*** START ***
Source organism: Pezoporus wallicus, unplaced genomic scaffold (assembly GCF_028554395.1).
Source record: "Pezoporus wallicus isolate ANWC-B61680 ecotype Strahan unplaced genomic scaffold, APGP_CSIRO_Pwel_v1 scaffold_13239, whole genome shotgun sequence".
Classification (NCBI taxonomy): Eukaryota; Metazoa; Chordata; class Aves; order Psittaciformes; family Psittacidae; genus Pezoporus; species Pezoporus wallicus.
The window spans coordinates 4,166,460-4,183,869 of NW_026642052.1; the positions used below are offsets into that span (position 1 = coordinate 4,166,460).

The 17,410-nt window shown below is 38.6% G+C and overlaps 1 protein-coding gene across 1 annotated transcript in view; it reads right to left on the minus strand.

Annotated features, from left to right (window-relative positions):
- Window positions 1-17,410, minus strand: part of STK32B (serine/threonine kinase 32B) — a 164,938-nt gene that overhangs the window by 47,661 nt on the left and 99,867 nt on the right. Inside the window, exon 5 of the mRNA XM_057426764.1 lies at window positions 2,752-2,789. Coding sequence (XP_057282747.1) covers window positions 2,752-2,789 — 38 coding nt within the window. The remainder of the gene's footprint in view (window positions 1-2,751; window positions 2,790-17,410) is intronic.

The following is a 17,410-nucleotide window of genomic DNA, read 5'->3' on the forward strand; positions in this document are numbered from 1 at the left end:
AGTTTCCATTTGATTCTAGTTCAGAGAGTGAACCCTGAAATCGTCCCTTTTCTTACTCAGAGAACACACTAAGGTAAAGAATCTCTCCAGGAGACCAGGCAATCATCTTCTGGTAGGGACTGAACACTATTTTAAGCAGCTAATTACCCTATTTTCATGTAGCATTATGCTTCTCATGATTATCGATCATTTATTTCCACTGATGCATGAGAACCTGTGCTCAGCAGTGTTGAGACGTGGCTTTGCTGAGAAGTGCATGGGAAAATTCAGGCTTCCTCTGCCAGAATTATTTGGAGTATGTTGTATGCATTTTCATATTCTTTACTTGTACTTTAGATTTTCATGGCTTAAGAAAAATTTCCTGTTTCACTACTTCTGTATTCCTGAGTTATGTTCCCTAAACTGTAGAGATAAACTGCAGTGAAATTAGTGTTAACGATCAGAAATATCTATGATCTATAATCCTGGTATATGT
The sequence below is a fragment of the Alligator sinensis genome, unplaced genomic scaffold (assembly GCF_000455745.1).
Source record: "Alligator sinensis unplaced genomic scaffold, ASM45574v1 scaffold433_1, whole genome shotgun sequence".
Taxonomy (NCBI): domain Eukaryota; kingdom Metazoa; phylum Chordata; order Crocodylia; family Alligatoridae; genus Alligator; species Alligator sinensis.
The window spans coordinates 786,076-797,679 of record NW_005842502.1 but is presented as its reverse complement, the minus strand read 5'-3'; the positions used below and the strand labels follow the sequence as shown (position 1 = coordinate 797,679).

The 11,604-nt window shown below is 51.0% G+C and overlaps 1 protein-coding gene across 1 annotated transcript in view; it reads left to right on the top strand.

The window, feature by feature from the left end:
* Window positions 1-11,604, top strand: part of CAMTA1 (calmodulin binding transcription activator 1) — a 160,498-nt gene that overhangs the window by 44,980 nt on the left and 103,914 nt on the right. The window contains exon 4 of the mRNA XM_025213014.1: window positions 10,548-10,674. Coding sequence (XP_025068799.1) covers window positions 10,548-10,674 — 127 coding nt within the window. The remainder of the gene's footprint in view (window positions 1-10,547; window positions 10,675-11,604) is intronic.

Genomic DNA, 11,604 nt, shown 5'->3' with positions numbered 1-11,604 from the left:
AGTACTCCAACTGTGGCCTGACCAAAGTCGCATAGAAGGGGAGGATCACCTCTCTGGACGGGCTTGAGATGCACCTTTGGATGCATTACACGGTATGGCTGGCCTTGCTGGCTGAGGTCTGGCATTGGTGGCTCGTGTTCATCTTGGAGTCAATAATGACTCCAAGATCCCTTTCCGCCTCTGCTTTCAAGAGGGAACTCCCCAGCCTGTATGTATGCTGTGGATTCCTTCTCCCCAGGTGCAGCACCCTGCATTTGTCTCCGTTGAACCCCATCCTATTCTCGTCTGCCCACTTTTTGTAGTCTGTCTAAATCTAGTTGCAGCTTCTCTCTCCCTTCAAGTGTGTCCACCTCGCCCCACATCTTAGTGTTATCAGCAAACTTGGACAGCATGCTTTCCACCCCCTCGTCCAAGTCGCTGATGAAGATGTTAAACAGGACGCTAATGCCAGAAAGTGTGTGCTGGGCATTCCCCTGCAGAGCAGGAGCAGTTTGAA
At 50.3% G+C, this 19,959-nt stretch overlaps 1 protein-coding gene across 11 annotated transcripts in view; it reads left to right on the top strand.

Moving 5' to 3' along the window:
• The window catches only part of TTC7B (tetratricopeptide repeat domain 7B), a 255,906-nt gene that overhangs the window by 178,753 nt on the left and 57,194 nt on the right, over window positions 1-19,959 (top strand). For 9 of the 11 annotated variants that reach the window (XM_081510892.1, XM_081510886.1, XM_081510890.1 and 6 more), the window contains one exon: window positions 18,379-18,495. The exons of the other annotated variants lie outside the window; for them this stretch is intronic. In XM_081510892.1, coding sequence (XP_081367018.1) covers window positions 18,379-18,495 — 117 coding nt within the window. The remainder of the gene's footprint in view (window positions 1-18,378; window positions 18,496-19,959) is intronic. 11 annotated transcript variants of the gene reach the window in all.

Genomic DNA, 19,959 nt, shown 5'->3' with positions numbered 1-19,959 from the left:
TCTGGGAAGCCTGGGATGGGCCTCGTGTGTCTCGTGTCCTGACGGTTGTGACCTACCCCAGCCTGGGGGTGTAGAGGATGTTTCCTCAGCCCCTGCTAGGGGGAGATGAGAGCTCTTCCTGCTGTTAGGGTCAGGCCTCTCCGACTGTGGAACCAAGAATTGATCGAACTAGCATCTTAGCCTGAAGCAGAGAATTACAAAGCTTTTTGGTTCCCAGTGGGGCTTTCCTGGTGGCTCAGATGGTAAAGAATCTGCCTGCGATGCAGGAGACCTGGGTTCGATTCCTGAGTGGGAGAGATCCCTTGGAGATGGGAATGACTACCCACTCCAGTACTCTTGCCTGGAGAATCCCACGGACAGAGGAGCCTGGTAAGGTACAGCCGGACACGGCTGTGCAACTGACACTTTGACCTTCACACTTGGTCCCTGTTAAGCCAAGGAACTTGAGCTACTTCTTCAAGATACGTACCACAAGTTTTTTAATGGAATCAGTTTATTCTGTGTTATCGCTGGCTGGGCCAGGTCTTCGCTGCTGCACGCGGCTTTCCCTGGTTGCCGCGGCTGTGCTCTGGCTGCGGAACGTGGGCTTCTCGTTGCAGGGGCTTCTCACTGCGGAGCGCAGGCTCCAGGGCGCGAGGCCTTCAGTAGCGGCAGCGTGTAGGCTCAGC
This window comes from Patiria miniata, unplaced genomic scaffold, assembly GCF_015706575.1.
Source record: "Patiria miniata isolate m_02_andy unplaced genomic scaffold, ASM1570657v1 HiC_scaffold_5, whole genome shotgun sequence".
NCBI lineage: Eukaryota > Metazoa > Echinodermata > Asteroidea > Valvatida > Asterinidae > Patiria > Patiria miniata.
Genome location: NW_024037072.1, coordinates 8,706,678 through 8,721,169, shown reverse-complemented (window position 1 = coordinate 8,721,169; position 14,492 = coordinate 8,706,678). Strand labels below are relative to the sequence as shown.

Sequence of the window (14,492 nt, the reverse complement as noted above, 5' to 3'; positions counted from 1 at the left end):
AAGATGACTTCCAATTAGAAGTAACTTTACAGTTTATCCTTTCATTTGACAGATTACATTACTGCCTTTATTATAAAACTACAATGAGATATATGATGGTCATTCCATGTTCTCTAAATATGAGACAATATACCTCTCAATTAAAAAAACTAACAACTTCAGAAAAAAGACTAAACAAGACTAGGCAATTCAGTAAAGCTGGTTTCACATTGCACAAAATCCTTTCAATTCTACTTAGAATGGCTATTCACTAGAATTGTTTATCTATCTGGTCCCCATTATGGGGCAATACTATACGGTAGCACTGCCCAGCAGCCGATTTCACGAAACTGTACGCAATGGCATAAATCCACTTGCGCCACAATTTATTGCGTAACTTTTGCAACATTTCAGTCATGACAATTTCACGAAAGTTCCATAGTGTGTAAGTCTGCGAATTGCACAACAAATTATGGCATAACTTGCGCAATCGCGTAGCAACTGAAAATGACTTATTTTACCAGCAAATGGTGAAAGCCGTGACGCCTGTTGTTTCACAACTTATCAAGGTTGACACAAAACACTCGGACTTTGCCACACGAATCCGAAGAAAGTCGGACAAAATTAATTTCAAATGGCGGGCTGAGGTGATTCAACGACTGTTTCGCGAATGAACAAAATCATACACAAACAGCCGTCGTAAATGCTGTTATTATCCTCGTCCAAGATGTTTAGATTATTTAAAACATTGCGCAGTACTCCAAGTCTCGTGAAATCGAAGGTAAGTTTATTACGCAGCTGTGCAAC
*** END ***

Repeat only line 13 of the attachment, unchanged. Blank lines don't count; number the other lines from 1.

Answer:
The window spans coordinates 786,076-797,679 of record NW_005842502.1 but is presented as its reverse complement, the minus strand read 5'-3'; the positions used below and the strand labels follow the sequence as shown (position 1 = coordinate 797,679).